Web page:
- GAAP loss of $1.18 billion or $0.14 per share vs. a 17Q1 loss of $0.12 billion or $0.01 per share.
- This quarter’s loss included a $1.55 billion ($0.17 per share) charge representing the estimated cost of settling potential FIRREA charges with the U.S. Dept. of Justice.
- GE’s 18Q1 adjusted industrial free cash flow was negative $1.68 billion, better than 17Q1’s negative $2.75 billion.
- Consolidated revenues increased 7% to $28.7 billion, due to the acquisition of Baker Hughes. Industrial organic revenues declined 4% to $23.8 billion.
- Segment profit fell 11% to $2.46 billion, due to declines at Oil & Gas, Power and GE Capital. However, after-tax earnings from continuing operations improved from $0.12 billion to $0.37 billion, due to lower corporate items and eliminations.
- CEO John Flannery said that GE made a step forward in executing on its 2018 plan, with signs of progress in its performance. The company is on track to exceed its 2018 cost reduction goal of $2 billion and is proceeding with its planned $20 billion of dispositions for 2018 and 2019.
- Under Mr. Flannery, GE may transition away from the conglomerate model toward becoming a federation of publicly-traded companies.
On Friday (4/13), General Electric (GE) filed an 8-K that quantified the impact of adopting new accounting standards (and certain voluntary changes in accounting policies) on its previously reported results for 2016 and 2017. In total, these changes reduce previously reported 2017 GAAP earnings by $2.79 billion or $0.32 per share and 2016 GAAP earnings by $1.23 billion or $0.15 per share. The changes also reduce year-end 2017 assets by $8.7 billion and shareholders’ equity by $8.5 billion or $0.98 per share. Continue reading
Last week, stocks fell sharply. The S&P 500 ended the week down 5.16% in price. The Lark Research Homebuilder Stock Price Index fell 6.02%, underperforming the broader market. Continue reading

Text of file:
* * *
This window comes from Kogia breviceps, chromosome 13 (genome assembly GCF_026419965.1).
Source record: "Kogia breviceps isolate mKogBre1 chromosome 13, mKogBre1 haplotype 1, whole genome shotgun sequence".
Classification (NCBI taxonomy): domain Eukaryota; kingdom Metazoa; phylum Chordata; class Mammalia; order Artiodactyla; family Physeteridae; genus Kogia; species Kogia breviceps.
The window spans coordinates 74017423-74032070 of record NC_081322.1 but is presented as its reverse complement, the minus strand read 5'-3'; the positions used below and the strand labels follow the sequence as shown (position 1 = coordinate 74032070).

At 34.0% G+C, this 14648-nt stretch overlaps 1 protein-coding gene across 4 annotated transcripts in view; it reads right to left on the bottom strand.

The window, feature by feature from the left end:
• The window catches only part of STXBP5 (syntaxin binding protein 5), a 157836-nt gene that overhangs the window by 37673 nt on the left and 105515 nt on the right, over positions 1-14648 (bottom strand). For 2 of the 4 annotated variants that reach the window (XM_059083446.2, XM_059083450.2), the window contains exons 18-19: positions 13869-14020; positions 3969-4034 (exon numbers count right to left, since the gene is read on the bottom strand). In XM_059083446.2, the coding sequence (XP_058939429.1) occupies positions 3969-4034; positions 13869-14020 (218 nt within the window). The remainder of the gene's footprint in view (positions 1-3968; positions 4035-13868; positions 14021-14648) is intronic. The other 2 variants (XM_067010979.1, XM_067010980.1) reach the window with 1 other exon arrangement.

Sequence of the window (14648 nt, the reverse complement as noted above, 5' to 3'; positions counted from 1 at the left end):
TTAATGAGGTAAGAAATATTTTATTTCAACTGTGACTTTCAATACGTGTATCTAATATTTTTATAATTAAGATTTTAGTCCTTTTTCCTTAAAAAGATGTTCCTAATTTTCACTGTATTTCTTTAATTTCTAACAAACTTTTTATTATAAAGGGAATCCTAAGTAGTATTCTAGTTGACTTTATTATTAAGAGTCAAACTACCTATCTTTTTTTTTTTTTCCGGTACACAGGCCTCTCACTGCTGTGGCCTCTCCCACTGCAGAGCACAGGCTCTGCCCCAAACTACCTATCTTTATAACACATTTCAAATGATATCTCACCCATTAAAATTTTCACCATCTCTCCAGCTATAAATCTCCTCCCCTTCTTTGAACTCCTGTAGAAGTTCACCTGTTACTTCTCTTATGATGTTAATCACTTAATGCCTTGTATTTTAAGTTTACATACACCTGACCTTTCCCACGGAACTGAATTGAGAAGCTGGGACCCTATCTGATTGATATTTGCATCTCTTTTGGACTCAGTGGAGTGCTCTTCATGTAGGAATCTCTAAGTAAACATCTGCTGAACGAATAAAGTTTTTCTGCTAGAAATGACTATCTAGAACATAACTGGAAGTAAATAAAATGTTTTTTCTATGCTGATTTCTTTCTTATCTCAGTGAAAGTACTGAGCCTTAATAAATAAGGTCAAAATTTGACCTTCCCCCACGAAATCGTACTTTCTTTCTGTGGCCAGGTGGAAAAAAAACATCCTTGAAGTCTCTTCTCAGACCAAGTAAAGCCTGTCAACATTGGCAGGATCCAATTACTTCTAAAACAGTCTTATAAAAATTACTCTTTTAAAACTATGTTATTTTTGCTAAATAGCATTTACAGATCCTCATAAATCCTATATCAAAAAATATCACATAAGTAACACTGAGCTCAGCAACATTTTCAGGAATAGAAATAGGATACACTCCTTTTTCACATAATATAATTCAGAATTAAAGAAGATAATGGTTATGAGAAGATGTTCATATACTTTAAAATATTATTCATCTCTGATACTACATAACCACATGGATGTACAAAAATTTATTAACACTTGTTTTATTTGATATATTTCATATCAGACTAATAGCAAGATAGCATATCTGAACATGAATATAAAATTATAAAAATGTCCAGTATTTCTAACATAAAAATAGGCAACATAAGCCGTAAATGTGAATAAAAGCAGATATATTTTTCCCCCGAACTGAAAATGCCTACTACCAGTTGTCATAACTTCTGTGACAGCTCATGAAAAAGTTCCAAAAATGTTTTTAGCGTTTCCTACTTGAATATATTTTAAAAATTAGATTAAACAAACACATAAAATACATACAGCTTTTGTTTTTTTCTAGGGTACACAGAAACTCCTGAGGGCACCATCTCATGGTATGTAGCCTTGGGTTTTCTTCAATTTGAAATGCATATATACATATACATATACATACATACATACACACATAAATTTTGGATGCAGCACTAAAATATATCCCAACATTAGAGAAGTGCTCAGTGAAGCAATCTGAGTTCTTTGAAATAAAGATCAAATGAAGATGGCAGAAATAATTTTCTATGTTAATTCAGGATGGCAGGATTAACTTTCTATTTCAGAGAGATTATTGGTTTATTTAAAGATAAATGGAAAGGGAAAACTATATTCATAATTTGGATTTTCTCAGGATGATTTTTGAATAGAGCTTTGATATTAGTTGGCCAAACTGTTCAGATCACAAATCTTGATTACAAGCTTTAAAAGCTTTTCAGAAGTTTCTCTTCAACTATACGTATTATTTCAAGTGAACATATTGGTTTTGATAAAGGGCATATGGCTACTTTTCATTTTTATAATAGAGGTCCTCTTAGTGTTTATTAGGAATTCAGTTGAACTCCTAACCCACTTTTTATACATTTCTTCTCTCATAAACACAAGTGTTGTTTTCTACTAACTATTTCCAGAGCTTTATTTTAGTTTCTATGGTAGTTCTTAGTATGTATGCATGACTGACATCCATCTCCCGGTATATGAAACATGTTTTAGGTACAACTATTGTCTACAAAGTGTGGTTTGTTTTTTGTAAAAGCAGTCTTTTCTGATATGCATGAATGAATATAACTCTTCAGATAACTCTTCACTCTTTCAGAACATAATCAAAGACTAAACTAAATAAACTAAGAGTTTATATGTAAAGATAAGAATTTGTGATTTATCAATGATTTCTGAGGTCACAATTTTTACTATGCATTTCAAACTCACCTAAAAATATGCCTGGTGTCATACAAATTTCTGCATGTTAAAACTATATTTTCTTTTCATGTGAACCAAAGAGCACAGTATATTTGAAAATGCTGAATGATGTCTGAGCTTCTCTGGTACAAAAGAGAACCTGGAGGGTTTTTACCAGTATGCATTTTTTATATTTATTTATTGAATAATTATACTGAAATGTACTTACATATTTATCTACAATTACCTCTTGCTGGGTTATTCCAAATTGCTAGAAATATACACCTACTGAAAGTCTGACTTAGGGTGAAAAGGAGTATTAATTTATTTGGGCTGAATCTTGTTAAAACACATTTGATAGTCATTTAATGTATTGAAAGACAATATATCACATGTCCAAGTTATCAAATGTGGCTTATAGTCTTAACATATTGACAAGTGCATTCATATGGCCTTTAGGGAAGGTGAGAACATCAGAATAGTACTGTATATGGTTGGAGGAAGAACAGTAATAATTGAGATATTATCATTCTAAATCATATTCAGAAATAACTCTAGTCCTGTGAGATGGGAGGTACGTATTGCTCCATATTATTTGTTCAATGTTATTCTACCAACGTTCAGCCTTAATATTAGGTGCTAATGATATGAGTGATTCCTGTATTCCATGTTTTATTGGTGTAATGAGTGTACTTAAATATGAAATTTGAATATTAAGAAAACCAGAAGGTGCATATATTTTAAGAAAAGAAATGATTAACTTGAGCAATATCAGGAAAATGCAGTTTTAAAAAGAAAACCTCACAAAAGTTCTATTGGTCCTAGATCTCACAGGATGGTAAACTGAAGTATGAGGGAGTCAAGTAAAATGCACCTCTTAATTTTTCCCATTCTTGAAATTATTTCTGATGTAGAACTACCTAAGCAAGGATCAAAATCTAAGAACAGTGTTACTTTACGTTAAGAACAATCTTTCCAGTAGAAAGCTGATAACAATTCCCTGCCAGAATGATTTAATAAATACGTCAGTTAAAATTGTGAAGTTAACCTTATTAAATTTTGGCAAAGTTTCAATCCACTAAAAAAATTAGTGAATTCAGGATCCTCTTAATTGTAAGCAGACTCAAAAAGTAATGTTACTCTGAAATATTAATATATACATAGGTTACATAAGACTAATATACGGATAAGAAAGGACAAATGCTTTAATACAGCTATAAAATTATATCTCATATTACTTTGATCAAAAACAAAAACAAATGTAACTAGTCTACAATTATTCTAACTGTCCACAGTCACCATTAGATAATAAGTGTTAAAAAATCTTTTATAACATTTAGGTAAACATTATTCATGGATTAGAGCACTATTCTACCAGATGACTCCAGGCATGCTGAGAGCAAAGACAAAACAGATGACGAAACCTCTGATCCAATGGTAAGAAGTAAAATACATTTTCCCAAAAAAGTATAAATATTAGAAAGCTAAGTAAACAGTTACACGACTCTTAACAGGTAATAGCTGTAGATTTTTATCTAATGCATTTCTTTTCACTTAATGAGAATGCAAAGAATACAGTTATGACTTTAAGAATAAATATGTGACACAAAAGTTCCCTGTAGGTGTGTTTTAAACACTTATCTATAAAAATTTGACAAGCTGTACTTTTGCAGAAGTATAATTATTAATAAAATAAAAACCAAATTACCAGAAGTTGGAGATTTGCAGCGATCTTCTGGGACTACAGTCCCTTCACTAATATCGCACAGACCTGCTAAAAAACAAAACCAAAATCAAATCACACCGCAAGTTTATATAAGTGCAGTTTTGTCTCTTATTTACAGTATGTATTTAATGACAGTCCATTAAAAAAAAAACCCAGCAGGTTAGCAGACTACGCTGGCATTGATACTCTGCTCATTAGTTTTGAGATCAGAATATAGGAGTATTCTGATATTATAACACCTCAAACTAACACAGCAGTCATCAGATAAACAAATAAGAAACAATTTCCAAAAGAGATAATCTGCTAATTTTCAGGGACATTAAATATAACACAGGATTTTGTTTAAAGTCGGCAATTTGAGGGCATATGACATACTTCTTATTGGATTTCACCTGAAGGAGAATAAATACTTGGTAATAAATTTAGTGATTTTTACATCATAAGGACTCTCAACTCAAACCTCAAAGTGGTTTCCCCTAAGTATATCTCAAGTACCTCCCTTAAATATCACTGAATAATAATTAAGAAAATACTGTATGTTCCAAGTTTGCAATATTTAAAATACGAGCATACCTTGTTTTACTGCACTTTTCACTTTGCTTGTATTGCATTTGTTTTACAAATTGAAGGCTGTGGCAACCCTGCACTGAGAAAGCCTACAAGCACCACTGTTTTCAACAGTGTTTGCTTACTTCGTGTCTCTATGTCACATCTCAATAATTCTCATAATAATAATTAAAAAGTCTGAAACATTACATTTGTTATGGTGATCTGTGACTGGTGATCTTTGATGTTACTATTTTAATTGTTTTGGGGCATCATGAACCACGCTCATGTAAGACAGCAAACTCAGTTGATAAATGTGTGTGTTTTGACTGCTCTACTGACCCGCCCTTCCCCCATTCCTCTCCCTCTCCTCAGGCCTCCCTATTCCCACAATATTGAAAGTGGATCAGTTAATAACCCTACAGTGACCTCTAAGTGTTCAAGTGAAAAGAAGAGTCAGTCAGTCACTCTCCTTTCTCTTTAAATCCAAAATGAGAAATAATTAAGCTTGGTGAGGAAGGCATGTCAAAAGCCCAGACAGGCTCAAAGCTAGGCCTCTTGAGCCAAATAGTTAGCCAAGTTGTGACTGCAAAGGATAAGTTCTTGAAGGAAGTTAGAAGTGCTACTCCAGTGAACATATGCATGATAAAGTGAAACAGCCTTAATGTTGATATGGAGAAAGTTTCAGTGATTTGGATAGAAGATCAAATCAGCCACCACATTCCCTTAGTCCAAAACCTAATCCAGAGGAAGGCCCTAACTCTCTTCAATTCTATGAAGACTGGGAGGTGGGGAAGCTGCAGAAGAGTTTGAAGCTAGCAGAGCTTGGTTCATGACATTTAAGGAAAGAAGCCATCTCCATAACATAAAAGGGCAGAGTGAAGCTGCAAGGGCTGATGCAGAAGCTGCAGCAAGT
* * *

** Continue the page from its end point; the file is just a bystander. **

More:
GE announced this morning that it will take an after-tax charge of $6.2 billion in the 2017 fourth quarter against the value of GE Capital’s run-off insurance portfolio, North American Life & Health (NALH). In addition, GE Capital will make $15 billion of statutory reserve contributions over the next seven years, including $3 billion in February and $2 billion annually from 2019 to 2024. Continue reading
Affordable Housing. According to U.S. News and World Report, Massachusetts ranks as the best state in the nation in 2017, with top 5 scores in education, health care and economy. All around the state, there has been a resurgence in urban areas and revitalization of town centers. Massachusetts is a one of the most desirable places to live, but it is also one of the least affordable. Continue reading
The Massachusetts economy is experiencing its most robust expansion since the late 1980s. Third quarter GDP growth was clocked at 5.9%, according to Mass Benchmarks. Leading indicators anticipate 2017 fourth quarter GDP growth of 3.3% and 2018 first quarter growth of 3.0%. Massachusetts’ unemployment rate was 3.9%, below the national average of 4.1%. Job creation has been strong and broad-based, except for manufacturing. Early in the recovery cycle, hiring was concentrated among white collar workers, but more recently, blue collar workers have been the primary beneficiaries of continued job growth. Continue reading
“You can’t grow long-term if you can’t eat short-term. Anybody can manage short. Anybody can manage long. Balancing those two things is what management is”
As everyone knows, this has been a tough year for GE shareholders. GE’s stock is down 40.8% year-to-date (thru 11/17) on a total return basis. By comparison, the S&P 500 has delivered a 17.3% positive total return. GE’s stark underperformance reflects both the decline in its earnings expectations – its 2017 operating EPS guidance (industrial operating + verticals) has been cut from $1.60-$1.70 at the beginning of the year to $1.05-$1.10 currently – and now the halving of the dividend. 2018 has been characterized as a “reset” year. Management currently anticipates 2018 adjusted EPS of $1.00-$1.07, which is roughly half of the previous target of $2.00. According to management, the change in performance and outlook reflects primarily sharply reduced expectations for GE’s Power business and continued weak performance in Oil & Gas and Transportation. Continue reading
- Through its HPE Next transformation plan, HPE will spend $1.1 billion over the next two years to achieve annualized cost cuts of $1.5 billion by the end of 2020. It will reinvest about half of the savings to beef up global sales and marketing efforts. HPE Next will streamline the company and make it more responsive to customers.
- HPE’s key strategic emphasis is to accelerate growth by offering high margin services and solutions driven by its innovations in hybrid IT and the intelligent edge.
- Management offered pro forma non-GAAP EPS guidance of $1.00 for 2017 and $1.15-$1.25 for 2018.
- Longer term, HPE has set as targets 0%-1% annual revenue growth,4%-5% operating profit growth and 7%-9% EPS growth.
- At 14.3 times pro forma 2017 EPS and 12.0 times projected 2018 EPS, HPE is cheap to the market and its peer group.